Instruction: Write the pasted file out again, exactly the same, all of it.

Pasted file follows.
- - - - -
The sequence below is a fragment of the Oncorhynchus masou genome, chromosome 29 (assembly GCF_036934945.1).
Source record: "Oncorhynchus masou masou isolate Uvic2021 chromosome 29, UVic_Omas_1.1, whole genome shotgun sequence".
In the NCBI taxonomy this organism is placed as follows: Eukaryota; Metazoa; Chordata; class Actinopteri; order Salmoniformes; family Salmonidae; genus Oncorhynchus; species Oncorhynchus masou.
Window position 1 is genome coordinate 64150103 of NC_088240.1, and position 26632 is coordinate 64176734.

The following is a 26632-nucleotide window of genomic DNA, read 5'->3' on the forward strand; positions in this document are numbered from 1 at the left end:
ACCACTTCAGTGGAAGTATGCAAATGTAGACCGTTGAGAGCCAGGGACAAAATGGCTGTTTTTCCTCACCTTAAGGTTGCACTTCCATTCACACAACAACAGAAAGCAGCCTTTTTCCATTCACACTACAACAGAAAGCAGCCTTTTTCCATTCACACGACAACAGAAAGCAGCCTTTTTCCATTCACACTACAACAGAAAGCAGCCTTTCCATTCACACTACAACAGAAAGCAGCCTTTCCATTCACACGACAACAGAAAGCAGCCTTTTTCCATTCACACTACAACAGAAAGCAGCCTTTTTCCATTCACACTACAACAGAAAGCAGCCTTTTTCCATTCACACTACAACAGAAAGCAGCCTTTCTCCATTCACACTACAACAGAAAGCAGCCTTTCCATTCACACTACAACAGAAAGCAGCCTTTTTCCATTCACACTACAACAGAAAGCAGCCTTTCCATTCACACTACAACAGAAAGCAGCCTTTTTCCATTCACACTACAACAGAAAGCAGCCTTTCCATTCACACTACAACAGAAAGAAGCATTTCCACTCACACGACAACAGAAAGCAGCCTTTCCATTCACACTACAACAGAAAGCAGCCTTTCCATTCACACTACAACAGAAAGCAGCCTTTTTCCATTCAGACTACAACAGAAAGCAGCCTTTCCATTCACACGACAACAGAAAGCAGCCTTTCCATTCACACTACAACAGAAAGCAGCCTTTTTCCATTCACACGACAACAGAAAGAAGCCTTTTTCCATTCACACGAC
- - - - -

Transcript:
The sequence below is a fragment of the Oncorhynchus masou genome, chromosome 29 (assembly GCF_036934945.1).
Source record: "Oncorhynchus masou masou isolate Uvic2021 chromosome 29, UVic_Omas_1.1, whole genome shotgun sequence".
In the NCBI taxonomy this organism is placed as follows: Eukaryota; Metazoa; Chordata; class Actinopteri; order Salmoniformes; family Salmonidae; genus Oncorhynchus; species Oncorhynchus masou.
Window position 1 is genome coordinate 64150103 of NC_088240.1, and position 26632 is coordinate 64176734.

The following is a 26632-nucleotide window of genomic DNA, read 5'->3' on the forward strand; positions in this document are numbered from 1 at the left end:
ACCACTTCAGTGGAAGTATGCAAATGTAGACCGTTGAGAGCCAGGGACAAAATGGCTGTTTTTCCTCACCTTAAGGTTGCACTTCCATTCACACAACAACAGAAAGCAGCCTTTTTCCATTCACACTACAACAGAAAGCAGCCTTTTTCCATTCACACGACAACAGAAAGCAGCCTTTTTCCATTCACACTACAACAGAAAGCAGCCTTTCCATTCACACTACAACAGAAAGCAGCCTTTCCATTCACACGACAACAGAAAGCAGCCTTTTTCCATTCACACTACAACAGAAAGCAGCCTTTTTCCATTCACACTACAACAGAAAGCAGCCTTTTTCCATTCACACTACAACAGAAAGCAGCCTTTCTCCATTCACACTACAACAGAAAGCAGCCTTTCCATTCACACTACAACAGAAAGCAGCCTTTTTCCATTCACACTACAACAGAAAGCAGCCTTTCCATTCACACTACAACAGAAAGCAGCCTTTTTCCATTCACACTACAACAGAAAGCAGCCTTTCCATTCACACTACAACAGAAAGAAGCATTTCCACTCACACGACAACAGAAAGCAGCCTTTCCATTCACACTACAACAGAAAGCAGCCTTTCCATTCACACTACAACAGAAAGCAGCCTTTTTCCATTCAGACTACAACAGAAAGCAGCCTTTCCATTCACACGACAACAGAAAGCAGCCTTTCCATTCACACTACAACAGAAAGCAGCCTTTTTCCATTCACACGACAACAGAAAGAAGCCTTTTTCCATTCACACGAC